IBM closed its $34 billion purchase of Red Hat, sealing the world’s second-largest technology deal ever and setting up the iconic U.S. company on a path to try to compete with top software purveyors in the cloud.
The 108-year-old International Business Machines Corp., once synonymous with mainframe computing, has been struggling to adopt cloud-related technologies. It’s playing catch-up to market leaders Amazon.com and Microsoft in offering computing and other software and services over the internet.
For Chief Executive Officer Ginni Rometty, who has staked her legacy on the deal designed to save the company from irrelevancy, it is a defining moment.
“This is about hybrid cloud — it is the future, it is the destination of the cloud,” Rometty said in an interview. “This market is a trillion dollars, it’s emerging and it’s very interesting to me that since our announcement now you hear everybody else talking about it too.”
Having already fallen behind in the public cloud, IBM is betting big on the so-called hybrid cloud, which allows companies to simultaneously run programs on both their own internal servers and the big public cloud providers, Amazon Web Services and Microsoft’s Azure. In positioning IBM as a partner for those companies, rather than a competitor, Rometty is taking a page out of the playbook of Lou Gerstner.
The former IBM CEO, who directed Big Blue to join with software developers to ensure their applications could run smoothly on IBM’s hardware instead of battling against them, was lauded for saving IBM from bankruptcy in the 1990s.
IBM has reported shrinking revenue for six out of the past seven years and its new hybrid cloud strategy could help boost growth, according to Bloomberg Intelligence analyst Anurag Rana.
“What stood out to us was that IBM would be working closely to its main rivals, Amazon, Microsoft, Google and Alibaba,” Rana said. “This shows a mature way of thinking about the competitive landscape, and if IBM remains true to this philosophy, it should show an improvement in growth down the road.”
Through Red Hat, IBM will offer clients the chance to merge their private and public clouds — regardless of which provider they use. “Today people have five to 15 different public clouds and move data between them,” Rometty said. “The platform we are talking about has to run on other people’s clouds too.” IBM will offer the first hybrid multi-cloud platform, providing the glue to connect various clouds together. “You’ll hear others say hybrid cloud and then only connect their public to their private clouds. Well that’s not that helpful for a client. It has to be multi-cloud,” Rometty said.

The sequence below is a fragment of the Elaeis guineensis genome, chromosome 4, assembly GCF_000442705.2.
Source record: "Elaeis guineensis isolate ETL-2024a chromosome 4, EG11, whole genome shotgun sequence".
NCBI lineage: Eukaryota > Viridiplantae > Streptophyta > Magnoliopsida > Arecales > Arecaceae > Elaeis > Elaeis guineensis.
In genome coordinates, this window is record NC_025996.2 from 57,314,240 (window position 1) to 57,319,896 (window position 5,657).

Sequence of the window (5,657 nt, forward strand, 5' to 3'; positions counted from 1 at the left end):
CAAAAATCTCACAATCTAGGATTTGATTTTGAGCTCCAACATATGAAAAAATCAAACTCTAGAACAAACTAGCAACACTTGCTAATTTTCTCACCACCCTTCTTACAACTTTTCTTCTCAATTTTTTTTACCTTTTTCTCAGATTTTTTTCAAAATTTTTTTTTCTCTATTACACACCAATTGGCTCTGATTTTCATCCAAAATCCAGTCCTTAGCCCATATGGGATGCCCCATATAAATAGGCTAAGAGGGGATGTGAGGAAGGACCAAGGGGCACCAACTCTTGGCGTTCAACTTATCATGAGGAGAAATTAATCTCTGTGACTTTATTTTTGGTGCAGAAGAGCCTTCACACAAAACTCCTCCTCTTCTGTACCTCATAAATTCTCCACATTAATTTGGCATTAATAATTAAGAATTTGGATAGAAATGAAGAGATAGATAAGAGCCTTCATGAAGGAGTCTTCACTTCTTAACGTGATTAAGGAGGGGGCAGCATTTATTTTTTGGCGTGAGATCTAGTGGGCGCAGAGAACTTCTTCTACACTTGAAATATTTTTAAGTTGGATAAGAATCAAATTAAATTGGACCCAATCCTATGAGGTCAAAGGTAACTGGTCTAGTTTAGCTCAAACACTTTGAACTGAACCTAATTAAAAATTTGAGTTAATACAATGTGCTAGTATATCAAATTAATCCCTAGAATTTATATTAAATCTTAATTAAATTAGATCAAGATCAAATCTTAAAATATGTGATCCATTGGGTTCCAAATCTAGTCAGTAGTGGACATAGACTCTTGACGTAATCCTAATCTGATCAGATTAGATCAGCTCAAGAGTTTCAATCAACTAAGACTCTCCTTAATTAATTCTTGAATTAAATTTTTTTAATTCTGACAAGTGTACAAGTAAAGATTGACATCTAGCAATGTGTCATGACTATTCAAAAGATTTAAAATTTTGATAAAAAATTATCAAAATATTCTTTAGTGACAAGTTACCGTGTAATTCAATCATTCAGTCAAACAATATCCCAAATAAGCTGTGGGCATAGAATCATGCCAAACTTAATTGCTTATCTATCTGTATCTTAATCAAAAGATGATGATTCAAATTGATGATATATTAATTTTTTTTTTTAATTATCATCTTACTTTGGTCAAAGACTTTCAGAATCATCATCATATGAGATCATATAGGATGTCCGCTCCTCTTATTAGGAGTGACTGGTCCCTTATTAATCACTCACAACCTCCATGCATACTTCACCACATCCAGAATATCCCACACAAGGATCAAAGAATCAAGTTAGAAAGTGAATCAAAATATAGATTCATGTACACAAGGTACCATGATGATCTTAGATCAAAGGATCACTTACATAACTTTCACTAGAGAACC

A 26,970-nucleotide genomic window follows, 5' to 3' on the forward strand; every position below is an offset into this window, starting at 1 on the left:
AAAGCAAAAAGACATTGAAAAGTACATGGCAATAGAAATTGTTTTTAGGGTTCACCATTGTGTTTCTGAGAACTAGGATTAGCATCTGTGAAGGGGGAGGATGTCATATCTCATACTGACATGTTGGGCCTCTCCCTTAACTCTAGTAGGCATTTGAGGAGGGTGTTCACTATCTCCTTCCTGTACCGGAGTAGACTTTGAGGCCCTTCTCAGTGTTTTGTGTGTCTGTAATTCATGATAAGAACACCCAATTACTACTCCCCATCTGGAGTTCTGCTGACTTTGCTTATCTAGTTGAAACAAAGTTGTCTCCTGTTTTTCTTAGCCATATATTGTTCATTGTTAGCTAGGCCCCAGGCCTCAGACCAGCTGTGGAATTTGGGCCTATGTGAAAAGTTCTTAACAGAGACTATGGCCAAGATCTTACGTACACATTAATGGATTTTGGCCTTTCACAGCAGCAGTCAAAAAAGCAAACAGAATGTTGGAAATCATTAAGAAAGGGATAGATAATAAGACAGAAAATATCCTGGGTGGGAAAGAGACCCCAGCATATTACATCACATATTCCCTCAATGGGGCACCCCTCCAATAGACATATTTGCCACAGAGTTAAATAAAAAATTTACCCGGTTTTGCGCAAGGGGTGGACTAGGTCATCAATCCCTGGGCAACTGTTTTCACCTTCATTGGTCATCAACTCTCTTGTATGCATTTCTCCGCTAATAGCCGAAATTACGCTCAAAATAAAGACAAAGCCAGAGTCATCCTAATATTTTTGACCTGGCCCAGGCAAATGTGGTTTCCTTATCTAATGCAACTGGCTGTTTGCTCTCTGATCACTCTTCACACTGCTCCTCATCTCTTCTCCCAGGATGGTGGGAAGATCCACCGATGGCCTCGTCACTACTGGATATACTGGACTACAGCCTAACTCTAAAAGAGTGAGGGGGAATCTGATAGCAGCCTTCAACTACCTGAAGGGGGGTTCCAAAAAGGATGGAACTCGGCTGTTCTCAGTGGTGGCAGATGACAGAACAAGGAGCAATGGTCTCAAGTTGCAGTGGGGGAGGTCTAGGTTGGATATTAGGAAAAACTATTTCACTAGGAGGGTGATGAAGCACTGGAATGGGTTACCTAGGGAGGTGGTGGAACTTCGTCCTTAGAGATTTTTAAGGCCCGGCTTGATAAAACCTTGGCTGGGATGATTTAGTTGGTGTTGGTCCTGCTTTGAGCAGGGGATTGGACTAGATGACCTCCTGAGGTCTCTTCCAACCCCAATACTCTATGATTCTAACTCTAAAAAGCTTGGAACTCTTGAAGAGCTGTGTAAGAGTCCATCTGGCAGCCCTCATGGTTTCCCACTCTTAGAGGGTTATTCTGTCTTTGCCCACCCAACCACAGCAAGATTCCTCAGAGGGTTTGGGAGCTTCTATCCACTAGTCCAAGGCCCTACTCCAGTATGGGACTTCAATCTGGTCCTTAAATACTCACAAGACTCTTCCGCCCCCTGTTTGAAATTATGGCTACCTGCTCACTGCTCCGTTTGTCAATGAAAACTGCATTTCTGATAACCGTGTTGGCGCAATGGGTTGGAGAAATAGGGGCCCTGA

IBM paid $190 a share for Red Hat in cash, for a total equity value of about $34 billion, the company said in a statement Tuesday. The deal was announced in October. IBM shares were little changed at $139.90 in New York. They have gained about 12% since the deal was announced.
IBM’s cloud revenue has grown to 25% of total revenue now, from 4% in 2013, the Armonk, New York-based company said. In the 12 months through the first quarter of this year, IBM cloud revenue grew to more than $19 billion. The Red Hat acquisition is expected to contribute about 2 points of compound annual revenue growth to IBM over a five-year period, the company said.
Red Hat’s open hybrid cloud technologies will be matched with IBM’s industry expertise and sales teams in more than 175 countries, IBM said. The combined group will be able to offer a “next-generation hybrid multicloud platform,” based on open source technologies such as Linux and Kubernetes. The platform will allow companies to run and manage their data and applications both on-site and on private and multiple public clouds.
IBM mostly missed the public-cloud revolution under Rometty’s predecessor, Sam Palmisano, who dismissed Amazon’s strategy of spending heavily on massive data centers to handle other companies’ computing tasks. Rometty tried to break into the market with the $2 billion acquisition of SoftLayer Technologies Inc. in 2013, but by then Amazon, Microsoft Corp. and even Google already had a head start.
“From a strategic point of view, we think the acquisition will position IBM as a formidable player in the hybrid IT market,” Evercore ISI analyst Amit Daryanani wrote in a note to investors Tuesday.
The difficulty in the deal is whether Red Hat’s open source developer community can successfully integrate into IBM, which has a deeply entrenched corporate culture. In order to streamline the transition, Red Hat will maintain its headquarters in Raleigh, North Carolina, and the company will be run as a distinct unit within IBM, controlling their own sales unit, contracting and terms and conditions. Red Hat CEO Jim Whitehurst and the wider leadership team “are all staying with us for a good long time,” Rometty said. “I very much want Microsoft and everyone very comfortable that they will get the same access as we get on that technology because that’s critical for our customers that the same platform be able to run everywhere,” she said.
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